Miller Place student Sabrina Luisa speaks during the Sept. 30 board of education meeting about her feelings on the board canceling this year's pep rally. Photo by Victoria Espinoza
Miller Place student Sabrina Luisa speaks during the Sept. 30 board of education meeting about her feelings on the board canceling this year’s pep rally. Photo by Victoria Espinoza

While members of the board seem divided, they stood behind the executive decision.

“I am sorry to see pep rally go,” Johanna Testa, president of the board, said. “But I support the decision. It wasn’t a quick decision.”

Trustee Lisa Reitan said she tried to work with the board to find alternatives, since she personally does not agree with the decision.

“As a parent I don’t agree, but I support the choice because of the concerns” Reitan said. “But we have tried to be your voice.”

Trustee Noelle Dunlop said she felt last year’s pep rally was scary for parents whose children could’ve ended up at the hospital that night.

Rumors had circulated that some students had been drinking and using drugs at the rally last year.

Parents questioned if there were ways to ensure that kids knew before the pep rally that if they misbehaved during it there would be guaranteed punishments.

“Could you say to the student body, ‘If you make a bad decision, then you won’t be going to prom?’ That way they know ahead of time their behavior won’t be allowed,” Cronin said.

Miller Place high school senior Sabrina Luisa said she and her peers are very upset with the decision.

“A handful of students shouldn’t determine the fate of all students,” Luisa said. “Why do their actions dictate how the entire school should be run?”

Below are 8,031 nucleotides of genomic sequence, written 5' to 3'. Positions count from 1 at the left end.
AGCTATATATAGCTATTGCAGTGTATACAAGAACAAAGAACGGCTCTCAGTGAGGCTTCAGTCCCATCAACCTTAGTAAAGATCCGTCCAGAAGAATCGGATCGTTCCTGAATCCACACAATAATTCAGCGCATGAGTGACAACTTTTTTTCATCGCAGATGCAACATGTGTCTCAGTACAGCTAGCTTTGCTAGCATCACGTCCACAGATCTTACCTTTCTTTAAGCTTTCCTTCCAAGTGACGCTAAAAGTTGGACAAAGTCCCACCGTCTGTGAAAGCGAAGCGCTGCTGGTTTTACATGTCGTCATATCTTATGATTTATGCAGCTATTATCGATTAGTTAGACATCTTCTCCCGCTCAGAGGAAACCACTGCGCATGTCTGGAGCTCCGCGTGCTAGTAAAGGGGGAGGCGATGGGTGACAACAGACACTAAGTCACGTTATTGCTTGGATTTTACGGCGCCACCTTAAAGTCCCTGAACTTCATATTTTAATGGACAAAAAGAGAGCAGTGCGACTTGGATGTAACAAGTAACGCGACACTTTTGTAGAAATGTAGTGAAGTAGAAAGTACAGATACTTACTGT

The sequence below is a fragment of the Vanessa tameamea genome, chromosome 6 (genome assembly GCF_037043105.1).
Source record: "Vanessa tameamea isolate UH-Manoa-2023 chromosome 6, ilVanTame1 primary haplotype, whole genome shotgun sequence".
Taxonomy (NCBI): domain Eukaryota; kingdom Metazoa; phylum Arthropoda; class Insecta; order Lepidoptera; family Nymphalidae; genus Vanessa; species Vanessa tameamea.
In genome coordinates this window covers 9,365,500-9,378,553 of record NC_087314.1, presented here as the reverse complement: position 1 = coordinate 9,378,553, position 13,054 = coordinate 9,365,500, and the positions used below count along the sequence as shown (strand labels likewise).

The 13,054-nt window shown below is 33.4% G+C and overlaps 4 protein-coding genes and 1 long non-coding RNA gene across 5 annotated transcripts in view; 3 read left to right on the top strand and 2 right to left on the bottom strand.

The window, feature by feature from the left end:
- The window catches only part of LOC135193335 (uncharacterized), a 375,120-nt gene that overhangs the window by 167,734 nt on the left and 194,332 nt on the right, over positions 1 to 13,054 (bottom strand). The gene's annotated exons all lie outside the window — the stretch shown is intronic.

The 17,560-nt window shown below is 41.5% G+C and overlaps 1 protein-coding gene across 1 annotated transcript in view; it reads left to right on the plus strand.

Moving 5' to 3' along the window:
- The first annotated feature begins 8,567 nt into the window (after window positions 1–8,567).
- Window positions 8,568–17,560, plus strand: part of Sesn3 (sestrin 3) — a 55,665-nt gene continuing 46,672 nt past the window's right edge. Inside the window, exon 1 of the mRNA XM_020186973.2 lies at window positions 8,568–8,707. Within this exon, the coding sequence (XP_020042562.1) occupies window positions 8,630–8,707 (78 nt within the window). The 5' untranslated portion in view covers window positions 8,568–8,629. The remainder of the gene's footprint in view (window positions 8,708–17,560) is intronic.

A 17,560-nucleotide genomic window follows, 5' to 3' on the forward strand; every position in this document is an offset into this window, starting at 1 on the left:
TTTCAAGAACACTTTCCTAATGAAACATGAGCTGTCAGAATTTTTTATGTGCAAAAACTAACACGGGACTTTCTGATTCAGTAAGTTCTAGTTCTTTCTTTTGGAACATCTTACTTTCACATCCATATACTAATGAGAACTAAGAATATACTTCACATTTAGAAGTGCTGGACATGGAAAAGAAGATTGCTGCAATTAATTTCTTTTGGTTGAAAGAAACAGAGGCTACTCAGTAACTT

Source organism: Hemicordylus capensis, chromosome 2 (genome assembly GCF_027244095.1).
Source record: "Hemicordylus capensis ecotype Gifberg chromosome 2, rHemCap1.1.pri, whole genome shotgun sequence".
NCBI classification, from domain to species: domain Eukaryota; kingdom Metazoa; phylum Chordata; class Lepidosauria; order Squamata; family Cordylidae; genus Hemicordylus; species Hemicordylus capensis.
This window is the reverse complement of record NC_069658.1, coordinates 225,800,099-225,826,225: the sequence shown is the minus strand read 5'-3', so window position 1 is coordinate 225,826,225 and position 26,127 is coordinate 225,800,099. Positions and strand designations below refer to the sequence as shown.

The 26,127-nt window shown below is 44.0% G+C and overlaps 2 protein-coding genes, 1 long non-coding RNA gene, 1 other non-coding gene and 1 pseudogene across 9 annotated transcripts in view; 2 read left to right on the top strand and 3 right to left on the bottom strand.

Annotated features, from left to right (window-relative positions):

A petition has been posted on I-Petitions. It currently has 870 signatures and more than 160 comments, all asking that the board and high school principal Kevin Slavin reconsider their decision.

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By Bill Landon

Although Mother Nature smiled on Port Jefferson Saturday morning during the school’s homecoming day parade, the same could not be said for the football game that followed two hours later. Despite the cold and drizzling rain as gusts of wind spoiled the kicking game for both teams, the Royals (2-2) were able to still show Wyandanch what they’re made of, reigning over the visiting team, 34-8, for a sweet homecoming victory.

Port Jefferson struck first in the Division IV matchup when senior fullback Garret Hiz punched into the end zone for a touchdown eight minutes into the game. Although the ensuing two-point conversion attempt failed, the Royals found themselves with an early lead.

“We came out and gave it everything,” Hiz said. “It was rainy, cold and the field was a mess. It was hard to run out there, but we held our own and we got the win.”